Robin Heath

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Robin Heath
ResidenceWales
NationalityBritish
Known forauthoring books, field research at megalithic sites
Scientific career
FieldsArchaeology, Astronomy, Archaeoastronomy
InfluencesAlexander Thom, John Michell

Robin F. Heath (born 8 May 1948) is a British author and teacher of astrology.[1]

Biography[edit]

Heath graduated in 1970 with a degree in Electronics and Engineering Science at UCNW, Bangor. His early career was in electronics as a research and development engineer at the Ferranti Research laboratories in Wythenshawe from where he moved to become lecturer then senior lecturer in Mathematics and Engineering for 15 years.[where?] He eventually became Head of Department at Coleg Ceredigion. He has also taught a module in sacred geography at Bath Spa University College and teaches astronomy at the Faculty of Astrological Studies summer school in Oxford. He left secure, pensionable work to become an author and researcher in 1990.

He has a Faculty of Astrological Studies Intermediate Diploma and was the editor of the International Astrological Association Journal from 1995–1998, writing numerous articles for the astrological press. Heath has been a consultant for several television documentaries and worked on a series called "The Love Test"; 16 half-hour television programmes where advising couples on matters of the heart. He was also consultant for the "Ouroboros Research and Education Trust". Heath founded "Megalithic Tours" and runs his own website "Sky and Landscape" to promote a wider interest in neolithic and bronze age culture, running weekend site instruction in archaeoastronomy. He is now an active researcher and internationally published author about subjects of ancient science, prehistoric geometry, archaeoastronomy and megalithic culture of Europe.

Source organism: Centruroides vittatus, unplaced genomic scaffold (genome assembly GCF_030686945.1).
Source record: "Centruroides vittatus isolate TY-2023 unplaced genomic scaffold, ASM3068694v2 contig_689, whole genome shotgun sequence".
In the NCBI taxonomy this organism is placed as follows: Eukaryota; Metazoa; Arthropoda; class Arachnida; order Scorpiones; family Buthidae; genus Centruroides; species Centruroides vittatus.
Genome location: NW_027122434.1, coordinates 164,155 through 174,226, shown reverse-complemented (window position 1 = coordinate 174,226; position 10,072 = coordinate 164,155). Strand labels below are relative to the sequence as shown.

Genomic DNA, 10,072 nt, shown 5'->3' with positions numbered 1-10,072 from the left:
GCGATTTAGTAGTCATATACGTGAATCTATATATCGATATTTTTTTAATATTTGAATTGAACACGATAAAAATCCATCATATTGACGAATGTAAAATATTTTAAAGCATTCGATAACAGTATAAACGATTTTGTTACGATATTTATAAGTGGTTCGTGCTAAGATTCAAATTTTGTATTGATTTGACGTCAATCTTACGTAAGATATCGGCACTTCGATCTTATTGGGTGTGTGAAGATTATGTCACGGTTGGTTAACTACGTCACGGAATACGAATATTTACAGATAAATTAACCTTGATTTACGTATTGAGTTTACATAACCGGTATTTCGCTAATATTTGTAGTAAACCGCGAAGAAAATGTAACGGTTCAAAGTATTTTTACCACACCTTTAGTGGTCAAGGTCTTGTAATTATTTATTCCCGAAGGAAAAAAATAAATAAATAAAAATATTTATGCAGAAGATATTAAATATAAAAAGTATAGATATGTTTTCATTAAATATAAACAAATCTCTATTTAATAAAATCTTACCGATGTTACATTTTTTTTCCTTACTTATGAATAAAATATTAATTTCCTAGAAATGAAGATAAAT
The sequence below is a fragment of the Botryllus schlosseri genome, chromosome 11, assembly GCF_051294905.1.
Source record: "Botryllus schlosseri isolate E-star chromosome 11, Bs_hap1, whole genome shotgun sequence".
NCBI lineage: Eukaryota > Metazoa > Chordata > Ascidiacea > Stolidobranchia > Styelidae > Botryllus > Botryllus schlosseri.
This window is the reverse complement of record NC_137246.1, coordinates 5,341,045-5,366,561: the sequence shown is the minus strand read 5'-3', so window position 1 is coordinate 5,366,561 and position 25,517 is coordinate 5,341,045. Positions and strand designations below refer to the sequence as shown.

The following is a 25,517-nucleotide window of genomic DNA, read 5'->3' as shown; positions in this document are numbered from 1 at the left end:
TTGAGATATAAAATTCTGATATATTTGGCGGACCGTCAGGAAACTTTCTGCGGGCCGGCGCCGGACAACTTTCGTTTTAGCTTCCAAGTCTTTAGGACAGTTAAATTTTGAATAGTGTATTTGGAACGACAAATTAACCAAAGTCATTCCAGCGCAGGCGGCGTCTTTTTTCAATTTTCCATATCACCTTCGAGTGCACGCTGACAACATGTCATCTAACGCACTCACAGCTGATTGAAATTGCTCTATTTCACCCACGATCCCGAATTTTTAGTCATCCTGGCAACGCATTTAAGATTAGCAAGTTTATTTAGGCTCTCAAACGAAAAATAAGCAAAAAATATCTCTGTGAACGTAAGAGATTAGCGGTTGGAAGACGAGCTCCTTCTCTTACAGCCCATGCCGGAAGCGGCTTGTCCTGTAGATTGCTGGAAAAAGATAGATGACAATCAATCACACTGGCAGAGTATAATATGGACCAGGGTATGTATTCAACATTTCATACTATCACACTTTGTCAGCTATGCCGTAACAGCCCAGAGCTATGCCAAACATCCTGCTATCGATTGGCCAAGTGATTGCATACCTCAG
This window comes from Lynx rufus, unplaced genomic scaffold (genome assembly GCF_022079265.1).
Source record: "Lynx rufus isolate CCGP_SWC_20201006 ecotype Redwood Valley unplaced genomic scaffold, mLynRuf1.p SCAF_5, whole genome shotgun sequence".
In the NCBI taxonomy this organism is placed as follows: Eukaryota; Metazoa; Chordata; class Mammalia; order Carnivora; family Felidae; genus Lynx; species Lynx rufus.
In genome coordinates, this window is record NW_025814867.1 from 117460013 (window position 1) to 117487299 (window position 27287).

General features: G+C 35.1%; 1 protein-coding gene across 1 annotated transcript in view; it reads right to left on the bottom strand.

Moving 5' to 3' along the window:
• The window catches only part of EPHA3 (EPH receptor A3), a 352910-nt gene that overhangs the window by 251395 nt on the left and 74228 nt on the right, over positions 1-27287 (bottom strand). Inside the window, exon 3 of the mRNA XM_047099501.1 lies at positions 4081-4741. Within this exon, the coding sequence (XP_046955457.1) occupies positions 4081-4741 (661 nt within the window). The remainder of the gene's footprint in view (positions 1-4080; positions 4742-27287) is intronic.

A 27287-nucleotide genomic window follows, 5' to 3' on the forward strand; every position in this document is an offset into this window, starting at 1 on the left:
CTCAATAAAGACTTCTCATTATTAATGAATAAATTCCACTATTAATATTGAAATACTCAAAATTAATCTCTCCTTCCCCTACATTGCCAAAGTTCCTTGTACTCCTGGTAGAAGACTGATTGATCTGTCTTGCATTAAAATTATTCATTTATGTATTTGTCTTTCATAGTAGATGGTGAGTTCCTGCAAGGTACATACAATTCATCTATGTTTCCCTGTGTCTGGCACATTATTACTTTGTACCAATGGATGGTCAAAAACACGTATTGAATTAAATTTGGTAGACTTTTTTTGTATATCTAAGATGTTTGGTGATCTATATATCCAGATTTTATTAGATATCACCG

He has written several books on archaeoastronomy and architecture of prehistoric sites, and has described the ratio between the solar and lunar year (10.875 days) and the lunar month (29.53059 days) as being identical to the ratio between the English foot and the megalithic yard (2.72 feet); and also linked the megalithic yard as 2.5 times the length of another ancient unit of measurement called the Drusian or Belgic foot 1.086 feet.[2]

Bibliography[edit]

See also[edit]

References[edit]

  1. ^ Bryan E. Penprase (12 October 2010). The Power of Stars: How Celestial Observations Have Shaped Civilization. Springer. pp. 224–. ISBN 978-1-4419-6802-9. Retrieved 27 April 2011.
  2. ^ Robin Heath; John Michell (August 2006). The Lost Science of Measuring the Earth: Discovering the Sacred Geometry of the Ancients. Adventures Unlimited Press. ISBN 978-1-931882-50-7. Retrieved 27 April 2011.

External links[edit]